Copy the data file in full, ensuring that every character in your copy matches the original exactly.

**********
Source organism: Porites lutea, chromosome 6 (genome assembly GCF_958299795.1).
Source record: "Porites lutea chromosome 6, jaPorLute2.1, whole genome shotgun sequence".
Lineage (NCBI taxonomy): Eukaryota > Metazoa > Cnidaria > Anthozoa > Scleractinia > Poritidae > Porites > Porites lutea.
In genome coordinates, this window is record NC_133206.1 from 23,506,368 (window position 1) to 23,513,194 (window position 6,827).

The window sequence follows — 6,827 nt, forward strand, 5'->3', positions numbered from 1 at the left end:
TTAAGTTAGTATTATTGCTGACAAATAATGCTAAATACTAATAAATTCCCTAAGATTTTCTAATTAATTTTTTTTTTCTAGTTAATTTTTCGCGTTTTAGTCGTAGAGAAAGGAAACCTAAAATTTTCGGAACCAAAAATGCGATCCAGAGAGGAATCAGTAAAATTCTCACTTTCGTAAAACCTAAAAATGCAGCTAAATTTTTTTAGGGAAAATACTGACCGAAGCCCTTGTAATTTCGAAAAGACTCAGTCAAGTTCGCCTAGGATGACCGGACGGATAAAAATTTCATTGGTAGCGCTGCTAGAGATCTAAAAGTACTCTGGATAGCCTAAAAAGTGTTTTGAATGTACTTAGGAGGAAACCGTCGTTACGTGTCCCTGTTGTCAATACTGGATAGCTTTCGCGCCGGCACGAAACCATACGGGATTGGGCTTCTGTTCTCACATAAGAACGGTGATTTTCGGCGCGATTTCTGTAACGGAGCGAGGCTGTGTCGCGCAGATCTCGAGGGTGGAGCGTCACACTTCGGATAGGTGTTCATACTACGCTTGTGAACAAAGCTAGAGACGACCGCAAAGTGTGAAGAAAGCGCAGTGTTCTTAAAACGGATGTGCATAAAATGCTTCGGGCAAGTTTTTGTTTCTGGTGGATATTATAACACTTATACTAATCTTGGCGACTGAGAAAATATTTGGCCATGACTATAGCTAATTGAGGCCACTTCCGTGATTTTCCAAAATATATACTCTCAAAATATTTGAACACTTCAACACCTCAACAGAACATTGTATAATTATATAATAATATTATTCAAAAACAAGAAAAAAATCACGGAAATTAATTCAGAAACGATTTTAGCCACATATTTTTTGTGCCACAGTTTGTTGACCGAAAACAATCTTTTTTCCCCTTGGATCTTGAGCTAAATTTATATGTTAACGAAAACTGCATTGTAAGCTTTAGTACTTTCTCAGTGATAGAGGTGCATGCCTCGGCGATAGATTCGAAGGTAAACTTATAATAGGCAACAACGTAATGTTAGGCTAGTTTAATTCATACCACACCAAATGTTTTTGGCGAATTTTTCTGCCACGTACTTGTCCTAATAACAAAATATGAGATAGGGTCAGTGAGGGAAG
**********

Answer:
Source organism: Porites lutea, chromosome 6 (genome assembly GCF_958299795.1).
Source record: "Porites lutea chromosome 6, jaPorLute2.1, whole genome shotgun sequence".
Lineage (NCBI taxonomy): Eukaryota > Metazoa > Cnidaria > Anthozoa > Scleractinia > Poritidae > Porites > Porites lutea.
In genome coordinates, this window is record NC_133206.1 from 23,506,368 (window position 1) to 23,513,194 (window position 6,827).

The window sequence follows — 6,827 nt, forward strand, 5'->3', positions numbered from 1 at the left end:
TTAAGTTAGTATTATTGCTGACAAATAATGCTAAATACTAATAAATTCCCTAAGATTTTCTAATTAATTTTTTTTTTCTAGTTAATTTTTCGCGTTTTAGTCGTAGAGAAAGGAAACCTAAAATTTTCGGAACCAAAAATGCGATCCAGAGAGGAATCAGTAAAATTCTCACTTTCGTAAAACCTAAAAATGCAGCTAAATTTTTTTAGGGAAAATACTGACCGAAGCCCTTGTAATTTCGAAAAGACTCAGTCAAGTTCGCCTAGGATGACCGGACGGATAAAAATTTCATTGGTAGCGCTGCTAGAGATCTAAAAGTACTCTGGATAGCCTAAAAAGTGTTTTGAATGTACTTAGGAGGAAACCGTCGTTACGTGTCCCTGTTGTCAATACTGGATAGCTTTCGCGCCGGCACGAAACCATACGGGATTGGGCTTCTGTTCTCACATAAGAACGGTGATTTTCGGCGCGATTTCTGTAACGGAGCGAGGCTGTGTCGCGCAGATCTCGAGGGTGGAGCGTCACACTTCGGATAGGTGTTCATACTACGCTTGTGAACAAAGCTAGAGACGACCGCAAAGTGTGAAGAAAGCGCAGTGTTCTTAAAACGGATGTGCATAAAATGCTTCGGGCAAGTTTTTGTTTCTGGTGGATATTATAACACTTATACTAATCTTGGCGACTGAGAAAATATTTGGCCATGACTATAGCTAATTGAGGCCACTTCCGTGATTTTCCAAAATATATACTCTCAAAATATTTGAACACTTCAACACCTCAACAGAACATTGTATAATTATATAATAATATTATTCAAAAACAAGAAAAAAATCACGGAAATTAATTCAGAAACGATTTTAGCCACATATTTTTTGTGCCACAGTTTGTTGACCGAAAACAATCTTTTTTCCCCTTGGATCTTGAGCTAAATTTATATGTTAACGAAAACTGCATTGTAAGCTTTAGTACTTTCTCAGTGATAGAGGTGCATGCCTCGGCGATAGATTCGAAGGTAAACTTATAATAGGCAACAACGTAATGTTAGGCTAGTTTAATTCATACCACACCAAATGTTTTTGGCGAATTTTTCTGCCACGTACTTGTCCTAATAACAAAATATGAGATAGGGTCAGTGAGGGAAG